Friday, July 02, 2010

Christie, Drew. Review of Joseph Margolis, PRAGMATISM'S ADVANTAGE. NDPR (July 2010).

Margolis, Joseph.  Pragmatism's Advantage: American and European Philosophy at the End of the Twentieth Century.  Stanford: Stanford UP, 2010.

In more than thirty books over forty years Joseph Margolis has crafted an admirable body of thought, key themes of which include Heraclitian flux, constructivism without idealism, the metaphysical importance of the natural/cultural divide, the inadequacy of putative attempts at foundational and transcendental arguments, a sophisticated relativism, and the importance of legitimation (as opposed to foundational justification). He is always careful to position himself in relation to the brightest historical and contemporary stars. Margolis is at his best when he develops a single theme in detail: e.g., Science without Unity: Reconciling the Human and Natural Sciences (1987). He provides an overview in Historied Thought, Constructed World (1995). Margolis's oeuvre deserves more attention. Unfortunately, his latest book is too general and too partisan to convince. By contrast, Robert Brandom offers a comparatively detailed and constructive approach to many important concerns they share.

The volume under review, a spirited, polemical comparative evaluation of analytic, continental and pragmatist philosophies, finds pragmatism the most promising of the three. Margolis believes that pragmatism earns the advantage because it presents "a Darwinized Hegel," a recognition of the metaphysical divide between cultural and natural entities, and an appreciation of the constructed, encultured, and artifactual nature of the self. Margolis sees analytic philosophy as encumbered with materialism, scientism, reductionism, and extensionality. With regard to continental philosophy, he complains of unwarranted transcendentalism and a tendency toward abstruse, gnomic declarations.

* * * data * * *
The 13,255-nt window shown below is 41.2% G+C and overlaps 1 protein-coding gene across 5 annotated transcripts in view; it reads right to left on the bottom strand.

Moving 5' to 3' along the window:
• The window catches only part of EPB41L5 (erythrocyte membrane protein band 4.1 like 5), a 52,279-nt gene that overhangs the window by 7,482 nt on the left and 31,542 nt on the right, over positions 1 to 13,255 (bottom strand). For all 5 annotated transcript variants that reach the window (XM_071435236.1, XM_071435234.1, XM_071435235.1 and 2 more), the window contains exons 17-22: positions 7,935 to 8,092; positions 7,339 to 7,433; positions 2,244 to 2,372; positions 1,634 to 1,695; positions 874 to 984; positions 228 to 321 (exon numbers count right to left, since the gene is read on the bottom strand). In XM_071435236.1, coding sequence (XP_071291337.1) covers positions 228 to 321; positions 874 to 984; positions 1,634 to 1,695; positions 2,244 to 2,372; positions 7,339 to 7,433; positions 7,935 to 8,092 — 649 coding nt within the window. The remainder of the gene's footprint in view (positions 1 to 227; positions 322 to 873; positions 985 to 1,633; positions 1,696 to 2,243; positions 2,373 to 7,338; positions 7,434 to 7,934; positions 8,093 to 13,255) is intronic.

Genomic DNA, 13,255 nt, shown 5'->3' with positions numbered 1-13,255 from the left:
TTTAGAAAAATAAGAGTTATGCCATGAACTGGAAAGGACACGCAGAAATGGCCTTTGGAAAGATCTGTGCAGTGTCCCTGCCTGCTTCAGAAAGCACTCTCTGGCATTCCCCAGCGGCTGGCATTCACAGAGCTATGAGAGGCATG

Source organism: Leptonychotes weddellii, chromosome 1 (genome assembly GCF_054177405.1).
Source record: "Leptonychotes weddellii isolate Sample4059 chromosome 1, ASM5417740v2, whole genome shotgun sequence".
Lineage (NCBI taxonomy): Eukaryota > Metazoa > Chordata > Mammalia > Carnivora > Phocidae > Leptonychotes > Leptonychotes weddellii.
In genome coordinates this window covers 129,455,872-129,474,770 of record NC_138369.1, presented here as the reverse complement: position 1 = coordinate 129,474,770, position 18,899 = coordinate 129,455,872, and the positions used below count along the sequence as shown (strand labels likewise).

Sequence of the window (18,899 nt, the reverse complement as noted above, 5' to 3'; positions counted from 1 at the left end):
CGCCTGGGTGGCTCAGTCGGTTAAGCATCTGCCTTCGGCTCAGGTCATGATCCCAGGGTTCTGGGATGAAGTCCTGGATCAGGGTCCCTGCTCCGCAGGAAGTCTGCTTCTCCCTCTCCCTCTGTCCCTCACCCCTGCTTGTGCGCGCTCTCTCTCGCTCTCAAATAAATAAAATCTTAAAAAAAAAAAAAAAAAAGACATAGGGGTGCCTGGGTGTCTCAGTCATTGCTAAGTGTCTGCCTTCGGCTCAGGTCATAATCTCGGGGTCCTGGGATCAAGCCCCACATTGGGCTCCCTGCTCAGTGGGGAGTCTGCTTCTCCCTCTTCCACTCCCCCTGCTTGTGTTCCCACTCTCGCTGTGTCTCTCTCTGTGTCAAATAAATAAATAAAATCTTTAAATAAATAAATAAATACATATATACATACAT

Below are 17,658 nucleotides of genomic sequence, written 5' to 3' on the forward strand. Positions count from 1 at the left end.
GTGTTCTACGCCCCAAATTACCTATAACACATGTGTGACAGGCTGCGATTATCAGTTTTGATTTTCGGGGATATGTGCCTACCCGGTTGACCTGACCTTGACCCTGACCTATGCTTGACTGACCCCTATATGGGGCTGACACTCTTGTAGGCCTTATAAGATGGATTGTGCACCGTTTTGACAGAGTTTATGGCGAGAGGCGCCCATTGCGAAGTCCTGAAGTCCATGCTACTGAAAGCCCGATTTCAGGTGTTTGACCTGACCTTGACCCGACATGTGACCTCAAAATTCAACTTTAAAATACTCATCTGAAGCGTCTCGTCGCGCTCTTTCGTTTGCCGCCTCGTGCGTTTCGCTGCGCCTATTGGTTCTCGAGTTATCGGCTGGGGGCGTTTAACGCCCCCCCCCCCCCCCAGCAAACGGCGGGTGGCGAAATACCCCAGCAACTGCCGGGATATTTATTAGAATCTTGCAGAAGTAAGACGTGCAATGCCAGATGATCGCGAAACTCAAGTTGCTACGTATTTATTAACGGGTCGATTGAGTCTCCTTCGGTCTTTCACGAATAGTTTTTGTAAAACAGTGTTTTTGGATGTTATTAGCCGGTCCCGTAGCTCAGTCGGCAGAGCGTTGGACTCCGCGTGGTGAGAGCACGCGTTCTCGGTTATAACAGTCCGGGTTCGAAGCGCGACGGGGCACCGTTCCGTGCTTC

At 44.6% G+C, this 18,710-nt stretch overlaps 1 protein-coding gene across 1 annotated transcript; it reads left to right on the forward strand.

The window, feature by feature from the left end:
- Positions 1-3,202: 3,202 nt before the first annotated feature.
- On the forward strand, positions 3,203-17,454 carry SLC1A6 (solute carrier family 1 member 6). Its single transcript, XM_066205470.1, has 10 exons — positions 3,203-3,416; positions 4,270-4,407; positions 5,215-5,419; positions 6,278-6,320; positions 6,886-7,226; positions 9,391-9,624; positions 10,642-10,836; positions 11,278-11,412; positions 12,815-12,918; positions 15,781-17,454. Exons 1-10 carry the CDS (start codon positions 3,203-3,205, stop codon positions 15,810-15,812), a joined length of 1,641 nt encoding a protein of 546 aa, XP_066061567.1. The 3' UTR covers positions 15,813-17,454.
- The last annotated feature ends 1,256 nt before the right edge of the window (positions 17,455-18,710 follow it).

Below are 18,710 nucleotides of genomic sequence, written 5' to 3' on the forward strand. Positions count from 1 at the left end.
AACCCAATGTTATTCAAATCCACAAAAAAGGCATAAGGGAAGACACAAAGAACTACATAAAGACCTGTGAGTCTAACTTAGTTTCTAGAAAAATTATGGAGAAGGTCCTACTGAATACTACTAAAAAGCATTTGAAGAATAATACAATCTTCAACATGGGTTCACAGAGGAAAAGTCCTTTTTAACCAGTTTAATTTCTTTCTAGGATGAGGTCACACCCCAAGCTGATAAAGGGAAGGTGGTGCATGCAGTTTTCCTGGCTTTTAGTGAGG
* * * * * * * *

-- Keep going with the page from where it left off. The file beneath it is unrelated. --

Margolis like Richard Rorty believes that there something is fundamentally wrong with both analytic and continental philosophy. Margolis maintains "The whole of Western philosophy was, I think, becalmed, traumatically affected by the Second World War and the cold war, and by and large, almost nothing got through the conceptual haze that was not a recycling of the seemingly successful inquiries of the first half of the century" (x). However, where Margolis and Rorty see a muddle, many other philosophers see vibrant, diverse traditions. This more positive framing of the situation sees analytic, continental and pragmatist philosophies as vigorous ongoing traditions. By analogy, one can appreciate the best within the classical, jazz and rock music traditions without having to choose among them. Each tradition has things to learn from the other and there are wonderful fusion works. However, there is no call for a grand musical synthesis, a single best style of music making. My point is that one need not follow Margolis in either his dismal assessment of contemporary philosophy or his demand that we pick a winner among the various schools. . . .

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